Does reincarnation pose a problem for ethics? Why should we be motivated to treat each other well if we know everyone will be fine in the end no matter what? In fact, there is an episode in my novel where some young Ptutites use reincarnation as an excuse to commit a "thrill murder" (of the Nathan Leopold variety). In the short run, the Ptutite outlook, much like the Unitarian Universalist or other liberal religious outlooks, can lead to moral laxity. In the long run, I think it does just the opposite, encouraging people to take risks with each other, to challenge existing social paradigms, to experiment with ways to become more productive, more compassionate, and enjoy life more. I personally know that when I get into the mind set of, say, "my whole life hinges on the success of this grant proposal," I get mentally unhinged, and cannot concentrate on the proposal itself. Whereas, when I let go and say, bel dona, for the fun of it, for the sake of curiosity, let me try my hands at writing this proposal, see what happens, I get involved in the work and the results tend to be pretty good.

So my religion combines a Jewish or Christian emphasis on the dignity of each human being with a neo_Pagan emphasis on harmony with nature. It revels in nature’s diversity. The male and female among us, and the bisexuality of Godaga, are a powerful metaphor for diversity in general. The Ptutite god created gender differences to be a source of delight. Since the female part of Godaga came before the male, their theology supports in one sense the modern feminist saying of "When God created man, she was joking," but meant as a joke in the sense of fun, not a putdown. As Marta reminded Andrew in the novel, Godaga did not intend gender differences to be a source of contention, or to imply that one gender is superior to the other. In fact, the Ptutites regard making either sex superior as blasphemy. Male versus female is spiritually an important distinction, and is ritually celebrated much as it is in Wicca. But the distinction is only itself: it is not tied up in trait attributions. The Ptutites are horrified by European and American beliefs that women are more sensitive than men, and men are more courageous than women. They see trait attributions as a barrier to appreciation of sexuality in itself.

What kind of sexual mores would such a culture have? The Ptutites are more liberal than we are about expressions of love and friendship at all levels, both heterosexual and homosexual. But they are much less ready than Americans to jump into bed with someone impersonally, in order to be "kinky," or to escape from a hypocritical puritanism which is, after all, absent from their culture. They have primary partnerships that are more stable than ours, even if not strictly monogamous in our sense. As far as producing children, they value biological fatherhood as well as motherhood, so they make sure that effective birth control is practiced outside the primary partnership. Birth control is also practiced within the partnership, to limit children to no more than two per couple, as they live within a small, largely self_sufficient agricultural settlement and must limit population size.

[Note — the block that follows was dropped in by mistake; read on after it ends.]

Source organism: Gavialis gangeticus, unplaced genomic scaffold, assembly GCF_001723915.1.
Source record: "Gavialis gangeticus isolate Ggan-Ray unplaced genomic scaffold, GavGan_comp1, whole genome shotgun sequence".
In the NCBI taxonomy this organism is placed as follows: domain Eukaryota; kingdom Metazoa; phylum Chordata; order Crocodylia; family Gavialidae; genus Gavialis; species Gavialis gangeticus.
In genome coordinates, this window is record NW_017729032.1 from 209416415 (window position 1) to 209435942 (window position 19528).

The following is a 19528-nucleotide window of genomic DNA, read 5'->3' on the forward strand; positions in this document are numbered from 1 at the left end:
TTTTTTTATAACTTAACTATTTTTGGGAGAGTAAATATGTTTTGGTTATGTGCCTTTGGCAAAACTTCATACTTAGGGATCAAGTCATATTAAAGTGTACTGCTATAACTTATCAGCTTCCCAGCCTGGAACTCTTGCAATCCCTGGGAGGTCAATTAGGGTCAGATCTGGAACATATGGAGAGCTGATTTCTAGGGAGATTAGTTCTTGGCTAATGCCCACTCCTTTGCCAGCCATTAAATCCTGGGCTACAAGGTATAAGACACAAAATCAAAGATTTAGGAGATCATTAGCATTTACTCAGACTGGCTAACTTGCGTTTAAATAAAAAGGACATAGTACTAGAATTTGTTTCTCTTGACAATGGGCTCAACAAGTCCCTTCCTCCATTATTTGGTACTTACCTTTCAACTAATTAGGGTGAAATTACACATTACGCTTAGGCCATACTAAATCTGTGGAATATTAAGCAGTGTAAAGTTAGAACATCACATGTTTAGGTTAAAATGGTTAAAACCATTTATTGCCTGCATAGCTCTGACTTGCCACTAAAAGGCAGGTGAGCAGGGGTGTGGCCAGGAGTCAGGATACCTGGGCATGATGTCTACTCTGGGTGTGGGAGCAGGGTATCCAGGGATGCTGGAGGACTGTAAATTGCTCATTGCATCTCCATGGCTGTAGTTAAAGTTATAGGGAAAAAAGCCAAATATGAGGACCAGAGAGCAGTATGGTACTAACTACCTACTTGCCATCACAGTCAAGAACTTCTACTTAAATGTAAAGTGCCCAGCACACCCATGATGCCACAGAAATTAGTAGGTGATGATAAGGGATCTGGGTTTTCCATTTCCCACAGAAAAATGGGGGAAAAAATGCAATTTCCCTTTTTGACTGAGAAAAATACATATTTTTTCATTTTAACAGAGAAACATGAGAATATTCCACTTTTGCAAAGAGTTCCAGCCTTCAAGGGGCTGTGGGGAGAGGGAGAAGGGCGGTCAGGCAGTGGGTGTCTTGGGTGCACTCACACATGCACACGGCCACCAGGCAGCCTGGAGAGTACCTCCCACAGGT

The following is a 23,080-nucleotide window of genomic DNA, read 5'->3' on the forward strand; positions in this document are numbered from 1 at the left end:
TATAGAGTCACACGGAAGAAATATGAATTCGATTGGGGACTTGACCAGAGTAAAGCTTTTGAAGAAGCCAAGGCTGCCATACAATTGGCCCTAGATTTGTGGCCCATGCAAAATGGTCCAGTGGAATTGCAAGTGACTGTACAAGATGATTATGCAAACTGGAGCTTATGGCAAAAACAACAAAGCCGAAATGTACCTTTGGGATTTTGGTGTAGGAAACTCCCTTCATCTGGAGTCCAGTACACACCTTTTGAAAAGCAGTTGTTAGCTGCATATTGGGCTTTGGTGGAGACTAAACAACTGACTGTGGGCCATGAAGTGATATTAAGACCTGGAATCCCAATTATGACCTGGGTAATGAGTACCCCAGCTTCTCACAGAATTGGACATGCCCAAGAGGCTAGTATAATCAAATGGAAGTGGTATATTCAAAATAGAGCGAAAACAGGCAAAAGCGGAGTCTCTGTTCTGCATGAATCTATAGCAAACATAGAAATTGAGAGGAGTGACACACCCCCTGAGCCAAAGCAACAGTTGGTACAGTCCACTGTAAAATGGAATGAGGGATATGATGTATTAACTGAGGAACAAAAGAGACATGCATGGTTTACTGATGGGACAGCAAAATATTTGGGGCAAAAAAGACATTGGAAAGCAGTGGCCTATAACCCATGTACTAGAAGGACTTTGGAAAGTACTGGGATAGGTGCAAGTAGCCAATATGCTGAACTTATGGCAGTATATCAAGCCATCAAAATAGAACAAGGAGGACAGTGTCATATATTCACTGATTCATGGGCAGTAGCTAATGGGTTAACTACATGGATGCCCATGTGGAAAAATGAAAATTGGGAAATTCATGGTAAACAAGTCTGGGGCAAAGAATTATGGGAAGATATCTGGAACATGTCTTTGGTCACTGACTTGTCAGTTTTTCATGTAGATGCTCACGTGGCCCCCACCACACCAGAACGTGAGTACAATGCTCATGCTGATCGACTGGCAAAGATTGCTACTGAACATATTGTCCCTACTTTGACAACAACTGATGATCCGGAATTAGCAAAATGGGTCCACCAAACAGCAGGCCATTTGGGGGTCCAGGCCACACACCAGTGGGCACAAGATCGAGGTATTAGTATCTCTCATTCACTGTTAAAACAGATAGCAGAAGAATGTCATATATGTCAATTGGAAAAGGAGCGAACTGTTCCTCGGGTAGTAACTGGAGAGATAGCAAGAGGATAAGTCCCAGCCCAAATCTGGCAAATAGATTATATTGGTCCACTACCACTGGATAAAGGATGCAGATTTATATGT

What is the importance of the lovers’ quarrel that male and female Godaga had in the past? For one thing, it serves to explain evil in a benevolent (or should I say "user friendly") universe. It also makes their god more human and believable, I feel, than the Judaeo_Christian god who was preexisting and perfect. A god who can evolve from being petty and power_hungry to being compassionate and wise is one that we can have a good shot at emulating. The Christian doctrine of the humanity of Jesus aims at the same effect. But Jesus is only male, and women often complain of the lack of an equally good divine role model (Mary is a little too one_sided, too much of a "handmaiden.") Second, while Jesus does have to resist temptation at times, through much of his mission he comes across as knowing he is perfect and divine, and being a little pompous about it.

In the Ptutite ethos, each of us has a mission, a purpose for being here, a purpose that may span several lifetimes. We are each on a quest, and our journeys replicate Godaga’s own. The universe is full of signs and analogies, some of them with a great deal of describable meaning, others with much less apparent meaning. The less meaningful ones are what Carl Jung called synchronicities. The Ptutites describe them as Godaga making puns, Godaga being playful with events. A few synchronicities in my life relate to the Ptutite novel itself. For one, I have shown the novel to three people, one of them a friend named Ken Roemer who is a professor of English at UTA, where his two specialties are Utopian literature and American Indian literature. How did I get to know him? In 1986 when Lorraine and I bought our house in Arlington, the former owners, when they heard I was a UTA professor, mentioned that the Roemers lived on our block. But before then I had meant to look him up, not only because we shared an interest in utopias, but because he had been in my class at Harvard and I had never met him there. Is that God being playful, or what? To compound the "divine pun" further, my father also has a friend from his college class named Ken, who was an English professor, now retired, and an avid Marxist. And both of these Kens have in common a thin build, background as a college athlete, and an East Coast literary style of speaking.